[et_pb_section fb_built=”1″ _builder_version=”4.4.6″][et_pb_row _builder_version=”4.4.6″][et_pb_column type=”4_4″ _builder_version=”4.4.6″][et_pb_image src=”https://arumc.org/wp-content/uploads/2020/05/IMG_0334-scaled-1.jpg” title_text=”IMG_0334″ align=”center” admin_label=”Image” _builder_version=”4.4.6″ width=”70%” module_alignment=”center” animation_style=”fade” animation_duration=”1500ms” animation_delay=”250ms” animation_speed_curve_last_edited=”off|desktop”][/et_pb_image][et_pb_team_member name=”By Caleb Hennington” position=”Digital Content Editor” twitter_url=”twitter.com/arumceditor” linkedin_url=”www.linkedin.com/in/caleb-hennington” admin_label=”Person” _builder_version=”4.2.2″][/et_pb_team_member][et_pb_text _builder_version=”4.4.6″ hover_enabled=”0″]
The COVID-19 pandemic has been a struggle for everyone. The entire world, every industry, has been touched by this highly contagious, unseen enemy.
It’s not just pastors and churches that have struggled to find ways to connect to their once bustling and vibrant communities; musicians have really taken a hit as well.
But that hasn’t stopped Brooke Hobbs and David Williams from doing what makes them happy. Through their folk-inspired worship band Fox & Foal, the two young musicians are taking what they’ve learned from growing up in Arkansas United Methodist Churches and applying the message of the Gospel to the uplifting music they create.
“It’s been very tricky, especially for new artists like us. A lot of our gigs have been canceled, which we’re grateful for and appreciate. We totally support the idea to ‘Do no harm,’” said Hobbs, vocalist for Fox & Foal. “But we know that, like, every season. God is with us even in this hard time. And so we’re just trying to be faithful.”
Faith has been a big part of the duo’s lives, going back all the way to their time spent in youth groups.
Hobbs attended Mountainside UMC in Hot Springs Village and said that she was really active in the Arkansas Conference growing up, participating in CCYM meetings and activities almost every year of high school. She also had the opportunity to travel as a delegate to the Global Young People’s Convocation for two years, at their meeting in Manila, Philippines in 2014 and Johannesburg, South Africa in 2018.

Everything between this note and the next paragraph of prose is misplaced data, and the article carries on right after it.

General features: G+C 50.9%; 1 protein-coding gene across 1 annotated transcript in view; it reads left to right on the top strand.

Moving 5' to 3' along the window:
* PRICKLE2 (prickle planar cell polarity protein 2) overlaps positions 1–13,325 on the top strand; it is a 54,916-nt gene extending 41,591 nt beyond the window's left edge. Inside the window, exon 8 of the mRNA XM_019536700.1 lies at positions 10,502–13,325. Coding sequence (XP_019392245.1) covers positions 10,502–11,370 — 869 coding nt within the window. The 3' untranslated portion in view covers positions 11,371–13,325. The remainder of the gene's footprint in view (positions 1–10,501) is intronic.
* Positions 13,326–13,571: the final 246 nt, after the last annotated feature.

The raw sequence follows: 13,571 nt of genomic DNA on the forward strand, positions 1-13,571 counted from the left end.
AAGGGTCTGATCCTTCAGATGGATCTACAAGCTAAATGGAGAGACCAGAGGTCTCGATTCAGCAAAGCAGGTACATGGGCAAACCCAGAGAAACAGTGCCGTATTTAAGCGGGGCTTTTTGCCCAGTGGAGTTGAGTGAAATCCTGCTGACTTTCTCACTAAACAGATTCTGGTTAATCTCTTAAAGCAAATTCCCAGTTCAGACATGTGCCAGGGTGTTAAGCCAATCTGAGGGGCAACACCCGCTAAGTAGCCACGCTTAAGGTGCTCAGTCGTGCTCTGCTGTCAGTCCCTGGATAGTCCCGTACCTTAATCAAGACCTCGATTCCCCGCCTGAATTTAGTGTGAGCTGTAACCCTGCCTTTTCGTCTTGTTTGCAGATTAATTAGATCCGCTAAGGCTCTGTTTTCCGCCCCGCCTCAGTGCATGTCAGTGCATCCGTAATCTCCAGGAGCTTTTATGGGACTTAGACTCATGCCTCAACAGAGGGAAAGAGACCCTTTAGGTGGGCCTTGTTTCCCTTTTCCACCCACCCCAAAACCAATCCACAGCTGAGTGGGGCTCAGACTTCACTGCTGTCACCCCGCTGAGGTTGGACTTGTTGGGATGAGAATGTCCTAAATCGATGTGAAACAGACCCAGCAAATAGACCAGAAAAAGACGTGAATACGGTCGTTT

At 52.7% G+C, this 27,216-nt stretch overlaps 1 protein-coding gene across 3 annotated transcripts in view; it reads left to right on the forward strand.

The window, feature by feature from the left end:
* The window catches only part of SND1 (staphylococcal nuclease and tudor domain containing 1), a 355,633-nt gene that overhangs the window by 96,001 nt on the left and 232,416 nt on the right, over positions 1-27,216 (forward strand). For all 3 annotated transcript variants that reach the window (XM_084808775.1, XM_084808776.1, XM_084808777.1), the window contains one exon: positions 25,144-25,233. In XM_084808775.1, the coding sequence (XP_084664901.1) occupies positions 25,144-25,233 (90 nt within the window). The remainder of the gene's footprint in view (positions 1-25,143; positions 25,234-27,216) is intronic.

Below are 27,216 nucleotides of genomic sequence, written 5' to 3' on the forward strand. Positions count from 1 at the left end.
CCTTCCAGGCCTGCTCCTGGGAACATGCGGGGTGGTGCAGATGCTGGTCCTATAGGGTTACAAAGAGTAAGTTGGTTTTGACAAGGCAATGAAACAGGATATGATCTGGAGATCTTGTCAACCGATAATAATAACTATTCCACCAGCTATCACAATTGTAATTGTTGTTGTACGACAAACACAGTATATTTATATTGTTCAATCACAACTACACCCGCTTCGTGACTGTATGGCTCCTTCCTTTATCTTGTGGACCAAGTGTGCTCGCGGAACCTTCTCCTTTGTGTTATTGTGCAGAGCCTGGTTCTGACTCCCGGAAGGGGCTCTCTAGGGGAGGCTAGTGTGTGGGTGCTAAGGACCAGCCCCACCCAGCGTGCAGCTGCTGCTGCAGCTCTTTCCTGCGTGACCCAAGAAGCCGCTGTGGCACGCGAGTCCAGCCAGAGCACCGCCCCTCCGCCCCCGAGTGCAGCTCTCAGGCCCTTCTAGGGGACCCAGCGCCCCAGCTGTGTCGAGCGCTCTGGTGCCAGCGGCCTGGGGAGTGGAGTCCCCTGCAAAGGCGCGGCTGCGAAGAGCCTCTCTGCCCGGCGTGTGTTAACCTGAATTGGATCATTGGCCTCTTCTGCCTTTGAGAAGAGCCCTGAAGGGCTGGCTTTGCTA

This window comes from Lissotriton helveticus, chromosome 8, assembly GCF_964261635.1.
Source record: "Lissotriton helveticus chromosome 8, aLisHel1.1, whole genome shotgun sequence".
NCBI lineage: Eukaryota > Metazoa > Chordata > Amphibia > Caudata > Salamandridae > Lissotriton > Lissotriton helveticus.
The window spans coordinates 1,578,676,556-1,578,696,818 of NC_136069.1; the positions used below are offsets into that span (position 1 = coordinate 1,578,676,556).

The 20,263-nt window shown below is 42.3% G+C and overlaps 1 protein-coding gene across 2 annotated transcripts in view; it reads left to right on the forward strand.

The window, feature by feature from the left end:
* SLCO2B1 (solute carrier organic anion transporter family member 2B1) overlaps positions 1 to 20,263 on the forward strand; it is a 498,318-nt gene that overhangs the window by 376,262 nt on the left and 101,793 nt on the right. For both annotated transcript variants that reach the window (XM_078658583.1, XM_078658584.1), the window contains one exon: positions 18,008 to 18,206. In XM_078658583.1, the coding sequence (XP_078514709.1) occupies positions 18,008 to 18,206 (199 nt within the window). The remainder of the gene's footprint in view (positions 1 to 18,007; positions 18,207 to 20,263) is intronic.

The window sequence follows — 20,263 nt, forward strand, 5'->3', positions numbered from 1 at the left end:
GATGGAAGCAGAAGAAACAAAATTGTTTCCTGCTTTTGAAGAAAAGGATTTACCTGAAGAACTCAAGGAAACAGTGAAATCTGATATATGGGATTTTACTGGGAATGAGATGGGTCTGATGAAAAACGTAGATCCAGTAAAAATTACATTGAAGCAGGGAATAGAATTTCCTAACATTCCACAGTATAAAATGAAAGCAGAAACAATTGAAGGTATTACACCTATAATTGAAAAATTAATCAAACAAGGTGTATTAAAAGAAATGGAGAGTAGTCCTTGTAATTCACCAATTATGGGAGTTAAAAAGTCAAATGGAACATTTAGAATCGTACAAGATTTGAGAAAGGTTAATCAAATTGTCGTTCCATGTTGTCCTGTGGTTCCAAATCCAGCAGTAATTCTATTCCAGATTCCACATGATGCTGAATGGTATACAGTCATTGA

“I really want to thank the Arkansas Conference for equipping young people and really nurturing ACCYM. I think that being a part of ACCYM really set the tone for my entire faith walk.”
Williams, vocalist and guitarist for the band, said he grew up as a youth kid at Central UMC – Fayetteville and spent a lot of time playing worship music in the youth worship teams all the way through high school.
That foundation of faith led the two to become involved at their college’s Wesley Foundation at The University of Arkansas in Fayetteville.
[/et_pb_text][et_pb_image src=”https://arumc.org/wp-content/uploads/2020/05/ff_march_photo-scaled-1.jpg” align=”center” admin_label=”Image” _builder_version=”4.4.6″ width=”70%” module_alignment=”center” animation_style=”fade” animation_duration=”1500ms” animation_delay=”250ms” hover_enabled=”0″ animation_speed_curve_last_edited=”off|desktop” title_text=”Processed with VSCO with ss3 preset”][/et_pb_image][et_pb_text _builder_version=”4.4.6″ hover_enabled=”0″]
In 2015, Williams was leading worship at the U of A Wesley College Ministry. Hobbs, a sophomore at the time, was a vocalist on the worship team as well. Their time spent playing music together lead to a growing friendship and partnership.
After the 2015 – 16 school year, Williams got a job leading worship at Genesis Church, a ministry of Central, and brought Hobbs on with him to help lead worship. Soon, the two began writing their own songs together.
The name Fox & Foal comes from an origin of faith as well, according to Williams.
“The fox represents human nature, and how we’re prone to wander away from Christ. While the foal represents Christ himself and His desire to meet with us. And so the fox and foal is the union of the people of God with the presence of God, which is the goal when we lead worship,” Williams explained.